It would seem that Soane’s attempt to sell Sir William’s house to Sir Thomas Beauchamp Proctor was unsuccessful, as there is reference within Soane’s archive to alterations being made to 28 Bruton Street in 1789 for Sir William. Perhaps these alterations corresponded with the newly acquired Soane office drawings, although we cannot know as these works have not survived more recent remodelling of the house. Either way, Dean noted evidence within the Rate Books that Sir William was only in residence for one year, following the 1789 alterations.  However, with these improvements in place, Sir William approached Soane once again about selling the house. On the 5th of July 1790 Soane recorded ‘Advertise the house in Bruton St…’ and then on 11th of August ‘Mr Baker agreed to give 3000 G’. It would seem that Sir William’s alterations to 28 Bruton Street paid off, as this unknown Mr Baker paid a handsome 3,000 guineas for the house, and three months later Sir William commissioned Soane to survey a different house worth £5,500 on Portland Place.
But, this is not the end of the story. Within the office drawings collection at the Soane Museum, there has always been one drawing made for Sir William, a plan showing alterations to the ground floor of 28 Bruton Street (see above).  This is inscribed ‘Sir William Milner / Plan of the Hall Floor / Copy May 26. 1790’. As such, it has previously been assumed that it was a copy showing the alterations proposed by Soane in 1786 and made as an office copy after the works of 1789. However, now that we have the earlier drawings of 1786 in hand, it is quite clear that Soane went on to make later designs for even further improvements in May 1790, shortly before Sir William made his second attempt to sell the house. Perhaps the second designs were a lure to potential buyers, but there is no evidence that they were executed.
The fourth and final drawing acquired recently is a first-floor plan of the same May 1790 scheme.  It is inscribed ‘Sir William Milner Bart. / Albion Place [Soane’s office] May 1790’. Like the other newly acquired drawings, this too is a presentation drawing produced on good paper, but this time with a ‘Portal & Bridges’ watermark. Along with the 1790 ground plan we had already, and the newly acquired 1790 first-floor plan, it illustrates a design that is rather more grand than its 1786 counterpart. In pink, Soane’s draughtsman shows a proposal to extend the rear boundary, creating larger rooms at the rear on both floors, each with a large tripartite window. Soane also proposed the rearrangement of the principal and back stairs, the addition of a small rear wing containing a room with a tripartite window and a water closet on the ground floor, and a [bed?]chamber complete with a closet and water closet on the first floor.
Without the four recently acquired drawings, the Soane Museum had been working under the impression that the one surviving drawing for Bruton Street within the Soane office collection (the 1790 ground plan copy) illustrated the alterations designed in 1786 and made in 1789. This is clearly incorrect. The designs for alterations in 1786 were far more modest than the later, second series of designs for alterations in 1790. It is also interesting to note that on the newly acquired 1790 plan of the first floor, Soane’s proposed apsidal end in the drawing room is still highlighted in pink, indicating a suggested change rather than an element of the house as it appeared at that time. Evidently, Soane’s beautiful drawing room design of 1786 had not been executed; and he tried once again to get his apse built in 1790. Alas, there is no evidence that this ever happened.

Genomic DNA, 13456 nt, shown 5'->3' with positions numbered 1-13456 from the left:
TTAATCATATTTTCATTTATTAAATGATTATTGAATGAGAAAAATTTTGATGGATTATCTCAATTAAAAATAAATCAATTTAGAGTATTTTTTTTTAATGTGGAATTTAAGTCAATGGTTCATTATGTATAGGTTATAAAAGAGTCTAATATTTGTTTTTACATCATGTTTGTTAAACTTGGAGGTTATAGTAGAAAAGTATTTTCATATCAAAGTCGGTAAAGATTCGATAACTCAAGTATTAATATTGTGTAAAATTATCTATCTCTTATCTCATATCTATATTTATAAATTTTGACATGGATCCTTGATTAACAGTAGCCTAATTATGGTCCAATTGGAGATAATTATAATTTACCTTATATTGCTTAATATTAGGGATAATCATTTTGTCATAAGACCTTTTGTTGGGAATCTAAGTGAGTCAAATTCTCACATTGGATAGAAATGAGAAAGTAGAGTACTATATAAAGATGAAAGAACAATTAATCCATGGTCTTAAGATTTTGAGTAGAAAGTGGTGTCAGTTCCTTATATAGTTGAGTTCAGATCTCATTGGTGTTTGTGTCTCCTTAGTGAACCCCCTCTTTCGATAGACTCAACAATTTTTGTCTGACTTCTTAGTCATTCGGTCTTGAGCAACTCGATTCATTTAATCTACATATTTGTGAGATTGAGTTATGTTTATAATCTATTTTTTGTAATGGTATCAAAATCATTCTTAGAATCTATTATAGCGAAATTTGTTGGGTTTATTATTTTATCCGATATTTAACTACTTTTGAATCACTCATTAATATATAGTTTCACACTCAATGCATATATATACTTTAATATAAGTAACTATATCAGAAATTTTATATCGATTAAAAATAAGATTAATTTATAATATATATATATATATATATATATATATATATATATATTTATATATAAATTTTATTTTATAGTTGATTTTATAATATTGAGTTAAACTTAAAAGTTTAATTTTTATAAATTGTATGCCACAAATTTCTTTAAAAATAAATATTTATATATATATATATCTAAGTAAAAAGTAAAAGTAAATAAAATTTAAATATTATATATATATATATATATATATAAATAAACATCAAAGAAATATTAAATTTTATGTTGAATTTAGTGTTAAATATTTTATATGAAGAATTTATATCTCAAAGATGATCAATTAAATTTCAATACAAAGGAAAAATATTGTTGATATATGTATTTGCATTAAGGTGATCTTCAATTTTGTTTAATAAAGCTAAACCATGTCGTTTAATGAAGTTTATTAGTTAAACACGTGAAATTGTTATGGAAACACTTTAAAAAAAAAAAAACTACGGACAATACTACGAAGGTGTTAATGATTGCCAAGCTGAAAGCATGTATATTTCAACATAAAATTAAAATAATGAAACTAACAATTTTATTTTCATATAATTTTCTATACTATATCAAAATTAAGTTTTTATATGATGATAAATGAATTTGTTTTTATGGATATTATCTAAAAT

All four drawings from Forum Auctions are in good condition, but they have received some rough treatment over the years. Each has been folded along the centre. This is unlikely to have happened on Soane’s delivery as drawings were usually rolled. They are also a little ragged around the edges, and the 1790 first-floor plan shows evidence of the drawing having been pinned onto something and then torn away.
Soane billed Sir William £36.17 in 1792. The Soane Museum recently paid rather more for the drawings at auction. It is extraordinary to think that these four newly acquired drawings had been made by Soane’s office for presentation to Sir William Milner before Soane had purchased any of the houses on Lincoln’s Inn Fields that later became the Soane Museum. Now, however, they have been reunited with the one drawing for 28 Bruton Street that remained in Soane’s office collection, so I am heartened to think that they have come home.
Frances Sands is Curator of Drawings and Books at Sir John Soane’s Museum.
- SM Archives AB/1781/137, Journal 1781-9, p.75.
- Ptolemy Dean, Sir John Soane and London, (Lund Humphries: Aldershot, 2006), p.193.
- SM 40/1/20b-c.
- SM 40/1/20d.
- Ptolemy Dean, Sir John Soane and London, (Lund Humphries: Aldershot, 2006), p.193.
- SM 40/1/20.
- SM 40/1/20a.